The 35-year-old signal-caller told Pro Football Talk on Wednesday that he'll walk away well before he's 45.
"I don't have a number in mind," Rivers said of how long he plans to play. "I can tell you right now it ain't gonna be 45. I have no desire for it to be that long. I hope I help lead my son's high school team to a state championship by the time I'm 45. I don't think I'm gonna have a helmet on when I'm 45."
Coach Rivers does have a nice ring to it.
With the possibility of Eli Manning moving on from New York, and a history of other quarterbacks leaving their franchises -- from Peyton Manning to Joe Montana, and many others -- Rivers said he hopes to be a Charger for life.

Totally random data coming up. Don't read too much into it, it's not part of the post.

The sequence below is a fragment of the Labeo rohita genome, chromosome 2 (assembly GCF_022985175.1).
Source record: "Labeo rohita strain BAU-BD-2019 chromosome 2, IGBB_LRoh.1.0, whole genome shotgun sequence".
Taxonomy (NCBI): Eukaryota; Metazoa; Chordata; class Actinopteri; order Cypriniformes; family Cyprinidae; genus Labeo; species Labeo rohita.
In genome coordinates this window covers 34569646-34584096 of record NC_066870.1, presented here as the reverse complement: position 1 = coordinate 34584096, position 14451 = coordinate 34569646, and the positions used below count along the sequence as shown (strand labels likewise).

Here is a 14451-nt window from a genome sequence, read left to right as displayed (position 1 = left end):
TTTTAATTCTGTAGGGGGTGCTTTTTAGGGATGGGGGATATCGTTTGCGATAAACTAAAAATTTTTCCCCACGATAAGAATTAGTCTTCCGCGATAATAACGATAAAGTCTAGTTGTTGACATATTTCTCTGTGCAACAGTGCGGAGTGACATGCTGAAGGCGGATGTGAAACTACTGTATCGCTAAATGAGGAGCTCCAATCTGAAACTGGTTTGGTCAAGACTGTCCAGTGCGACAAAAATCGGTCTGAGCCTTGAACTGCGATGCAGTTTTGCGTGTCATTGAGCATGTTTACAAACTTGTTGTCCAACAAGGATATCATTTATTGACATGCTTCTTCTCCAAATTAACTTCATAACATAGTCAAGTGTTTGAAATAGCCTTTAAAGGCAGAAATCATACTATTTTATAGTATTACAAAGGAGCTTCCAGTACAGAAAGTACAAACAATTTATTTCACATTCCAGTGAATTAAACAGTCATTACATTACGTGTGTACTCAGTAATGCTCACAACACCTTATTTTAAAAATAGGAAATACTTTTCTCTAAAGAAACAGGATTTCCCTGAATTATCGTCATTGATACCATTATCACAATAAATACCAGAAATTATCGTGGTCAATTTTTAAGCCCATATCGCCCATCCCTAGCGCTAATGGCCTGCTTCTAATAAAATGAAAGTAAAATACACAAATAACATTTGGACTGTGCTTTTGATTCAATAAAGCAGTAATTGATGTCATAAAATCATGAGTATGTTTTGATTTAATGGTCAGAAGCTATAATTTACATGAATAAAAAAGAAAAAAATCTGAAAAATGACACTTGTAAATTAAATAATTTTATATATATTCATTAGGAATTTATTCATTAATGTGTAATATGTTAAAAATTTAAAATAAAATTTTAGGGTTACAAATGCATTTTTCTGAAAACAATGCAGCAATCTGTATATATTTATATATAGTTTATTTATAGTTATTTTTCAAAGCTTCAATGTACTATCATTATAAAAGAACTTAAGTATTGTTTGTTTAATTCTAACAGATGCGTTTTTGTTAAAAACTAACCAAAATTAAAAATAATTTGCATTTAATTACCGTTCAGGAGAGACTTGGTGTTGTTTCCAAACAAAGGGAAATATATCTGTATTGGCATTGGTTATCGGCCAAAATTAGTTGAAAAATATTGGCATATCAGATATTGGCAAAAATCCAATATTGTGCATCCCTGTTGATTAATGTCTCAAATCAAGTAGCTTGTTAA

"You know, it can happen to anybody. As we sit today I certainly hope so," he said. "I certainly hope to. It's been an interesting transition with the move up north, but I think I speak for my wife and my children they would all say it's gone smoother than anticipated thus far. Hopefully, it's a handful more years."
How long that "handful" of years means likely depends on how his body holds up and the Chargers remaining in contention. After a disastrous start to the season, L.A. is surging behind Rivers' stellar play.
The Chargers boast the talent to be among the top teams in the AFC for years to come: a veteran quarterback, dynamic No. 1 receiver (Keenan Allen), workhorse running back (Melvin Gordon), deep threats on the edge (Travis Benjamin, Tyrell Williams), playmaking tight end (Hunter Henry), young first-round receiver (Mike Williams), the best pass rushing duo in the NFL (Joey Bosa, Melvin Ingram), thumping LB back from injury (Denzel Perryman) and a smothering secondary (Casey Hayward, Trevor Williams, Desmond King, Jahleel Addae, Tre Boston).
It might not be until he's 45, but with that team, it's difficult envisioning Rivers hanging up his bolo tie anytime soon.